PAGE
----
van.diesel said...

Some really good comments here! Thanks for giving me some thoughts to chew on. Maybe I'll follow this up at some point with some further thoughts. Thanks again for taking the time to respond.

joy mccarnan | karagraphy.com said...

"Because when a church gets a website for free, it evidently has no value. Things with no value get replaced or reimplemented on a moment's notice, on staff whim, or as soon as the person leading the effort is called away."

he doesn't say "has no value" to whom? how does he know? it's a rant. there is a difference to be recognized between "value" as in appreciation and inherent worth and necessity and "value" as in that evidenced by monetary compensation.

there is a natural and understandable disparity between joe churchmember's concept of what goes into web design and maintenance and technoboy churchmember's concept (which includes awareness of the current market and wages and the intricacies and headaches involved).

joe churchmember's concept of composition/visual quality might not be in sync with current trends, or the value he places upon what constitutes a "sharp" website might be lower. or he might define "stewardship" more narrowly and/or short-sightedly. he might think -- "wow, a thousand bucks is a ton of money for a website! can we afford that? can't we just start a free blogger blog or use my new ISP homepage? how can we justify that kind of an expenditure just to have a 'nifty' site that keeps up with the joneses?"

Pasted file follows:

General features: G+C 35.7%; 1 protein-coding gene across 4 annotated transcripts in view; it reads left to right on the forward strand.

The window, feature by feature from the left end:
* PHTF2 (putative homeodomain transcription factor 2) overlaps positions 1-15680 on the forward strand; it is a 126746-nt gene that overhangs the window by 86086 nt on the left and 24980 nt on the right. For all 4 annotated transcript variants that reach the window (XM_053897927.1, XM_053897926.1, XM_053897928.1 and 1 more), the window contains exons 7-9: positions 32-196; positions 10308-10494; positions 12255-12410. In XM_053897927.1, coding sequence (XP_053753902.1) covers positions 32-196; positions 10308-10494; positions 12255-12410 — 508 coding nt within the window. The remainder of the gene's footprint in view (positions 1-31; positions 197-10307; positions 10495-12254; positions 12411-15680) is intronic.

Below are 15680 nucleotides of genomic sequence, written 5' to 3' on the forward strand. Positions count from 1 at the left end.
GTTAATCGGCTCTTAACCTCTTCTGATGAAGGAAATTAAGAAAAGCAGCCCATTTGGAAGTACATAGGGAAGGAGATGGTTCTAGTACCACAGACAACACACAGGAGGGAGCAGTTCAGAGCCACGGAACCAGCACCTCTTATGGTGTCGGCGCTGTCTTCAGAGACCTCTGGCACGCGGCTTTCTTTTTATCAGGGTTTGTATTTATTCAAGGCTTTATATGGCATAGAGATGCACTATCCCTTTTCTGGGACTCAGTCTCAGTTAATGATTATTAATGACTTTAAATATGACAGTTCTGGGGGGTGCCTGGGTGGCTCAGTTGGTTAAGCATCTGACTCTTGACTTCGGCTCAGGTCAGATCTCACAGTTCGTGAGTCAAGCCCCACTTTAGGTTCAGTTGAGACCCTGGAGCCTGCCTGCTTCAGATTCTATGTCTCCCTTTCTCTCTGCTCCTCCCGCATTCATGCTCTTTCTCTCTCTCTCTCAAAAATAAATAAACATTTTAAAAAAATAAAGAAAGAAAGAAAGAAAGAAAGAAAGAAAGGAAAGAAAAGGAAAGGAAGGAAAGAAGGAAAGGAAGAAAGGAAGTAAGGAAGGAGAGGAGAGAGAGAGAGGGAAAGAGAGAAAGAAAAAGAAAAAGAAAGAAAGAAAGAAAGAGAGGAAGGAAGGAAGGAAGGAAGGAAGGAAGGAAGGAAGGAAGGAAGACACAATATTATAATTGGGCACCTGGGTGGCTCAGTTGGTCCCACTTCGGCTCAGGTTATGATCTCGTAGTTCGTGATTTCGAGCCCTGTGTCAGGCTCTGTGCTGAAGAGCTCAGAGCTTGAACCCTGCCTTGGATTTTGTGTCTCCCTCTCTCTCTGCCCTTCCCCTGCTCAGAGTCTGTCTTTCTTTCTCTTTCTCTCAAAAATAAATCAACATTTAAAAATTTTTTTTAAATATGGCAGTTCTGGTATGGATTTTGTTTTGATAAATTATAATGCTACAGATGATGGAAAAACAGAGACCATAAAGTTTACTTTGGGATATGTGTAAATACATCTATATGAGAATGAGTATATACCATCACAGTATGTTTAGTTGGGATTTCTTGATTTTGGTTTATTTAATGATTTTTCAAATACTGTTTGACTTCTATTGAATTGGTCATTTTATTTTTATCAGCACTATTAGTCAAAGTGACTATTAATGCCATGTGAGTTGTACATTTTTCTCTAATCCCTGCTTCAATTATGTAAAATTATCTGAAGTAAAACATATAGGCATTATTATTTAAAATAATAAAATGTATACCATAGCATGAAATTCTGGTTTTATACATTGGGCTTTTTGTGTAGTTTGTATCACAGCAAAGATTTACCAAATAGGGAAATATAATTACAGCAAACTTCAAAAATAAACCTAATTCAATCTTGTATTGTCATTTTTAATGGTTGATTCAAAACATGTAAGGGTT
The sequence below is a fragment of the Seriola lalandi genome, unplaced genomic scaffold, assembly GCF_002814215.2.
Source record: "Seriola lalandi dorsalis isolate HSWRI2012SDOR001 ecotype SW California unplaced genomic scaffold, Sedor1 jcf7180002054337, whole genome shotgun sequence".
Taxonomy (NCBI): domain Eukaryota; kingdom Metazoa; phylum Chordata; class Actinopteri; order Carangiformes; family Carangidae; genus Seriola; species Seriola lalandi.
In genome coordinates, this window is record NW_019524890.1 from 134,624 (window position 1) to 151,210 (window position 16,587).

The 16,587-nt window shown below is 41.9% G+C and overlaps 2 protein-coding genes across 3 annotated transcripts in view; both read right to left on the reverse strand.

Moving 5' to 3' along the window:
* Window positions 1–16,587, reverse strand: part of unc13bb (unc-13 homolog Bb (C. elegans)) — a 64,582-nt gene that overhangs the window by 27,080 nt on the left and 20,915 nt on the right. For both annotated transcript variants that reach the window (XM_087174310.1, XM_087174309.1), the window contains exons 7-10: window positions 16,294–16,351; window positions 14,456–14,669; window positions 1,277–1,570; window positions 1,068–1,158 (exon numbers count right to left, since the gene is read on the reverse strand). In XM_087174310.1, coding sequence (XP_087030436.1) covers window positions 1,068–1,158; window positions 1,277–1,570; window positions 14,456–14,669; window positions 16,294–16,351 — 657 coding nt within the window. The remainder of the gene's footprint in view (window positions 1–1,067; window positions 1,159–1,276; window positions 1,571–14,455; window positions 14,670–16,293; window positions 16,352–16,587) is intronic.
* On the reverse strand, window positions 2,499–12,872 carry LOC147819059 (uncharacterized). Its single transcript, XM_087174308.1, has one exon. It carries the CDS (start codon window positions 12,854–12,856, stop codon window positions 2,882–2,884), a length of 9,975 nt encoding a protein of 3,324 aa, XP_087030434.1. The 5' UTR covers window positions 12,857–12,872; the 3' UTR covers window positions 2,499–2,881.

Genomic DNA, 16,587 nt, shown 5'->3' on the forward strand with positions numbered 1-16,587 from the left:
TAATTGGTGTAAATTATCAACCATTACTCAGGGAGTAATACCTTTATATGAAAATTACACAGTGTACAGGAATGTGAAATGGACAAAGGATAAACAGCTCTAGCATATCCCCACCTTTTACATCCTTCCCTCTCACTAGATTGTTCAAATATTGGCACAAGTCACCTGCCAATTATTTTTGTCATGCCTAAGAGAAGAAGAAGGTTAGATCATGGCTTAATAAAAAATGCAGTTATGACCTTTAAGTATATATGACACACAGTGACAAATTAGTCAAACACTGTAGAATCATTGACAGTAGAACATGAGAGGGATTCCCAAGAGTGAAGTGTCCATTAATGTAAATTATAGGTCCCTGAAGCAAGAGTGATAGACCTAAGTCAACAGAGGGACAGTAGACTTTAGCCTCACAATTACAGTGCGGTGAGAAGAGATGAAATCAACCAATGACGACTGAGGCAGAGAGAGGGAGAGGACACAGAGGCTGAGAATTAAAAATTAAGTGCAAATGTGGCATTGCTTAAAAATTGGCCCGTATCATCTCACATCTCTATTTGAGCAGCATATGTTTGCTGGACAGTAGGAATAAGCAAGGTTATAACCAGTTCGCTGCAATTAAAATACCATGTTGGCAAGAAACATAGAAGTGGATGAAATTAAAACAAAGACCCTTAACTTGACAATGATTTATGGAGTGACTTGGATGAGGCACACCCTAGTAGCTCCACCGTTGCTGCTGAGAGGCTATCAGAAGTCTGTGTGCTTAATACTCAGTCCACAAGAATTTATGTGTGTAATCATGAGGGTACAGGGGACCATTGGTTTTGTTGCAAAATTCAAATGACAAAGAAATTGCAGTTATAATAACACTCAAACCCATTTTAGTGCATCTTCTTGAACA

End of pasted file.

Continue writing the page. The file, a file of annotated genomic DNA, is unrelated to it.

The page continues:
unfortunately, i'm qualified to comment here. not because i'm a great designer/web tech--i'm not. i'm a complete hack who's so busy i don't have time to study the right way of getting things done. but i'm the only alternative they've got at my church.

mine's a church plant, pouring its money into people above programs. they are sacrificially generous but limited. a website is crucial to public ministry, to PR in the sense of a "front porch" for many in the community. if it's a lame site, it generates jack squat.

i'm still working past "lame," but what we've got and the new stuff is better than we would've had if we'd gotten what they paid for.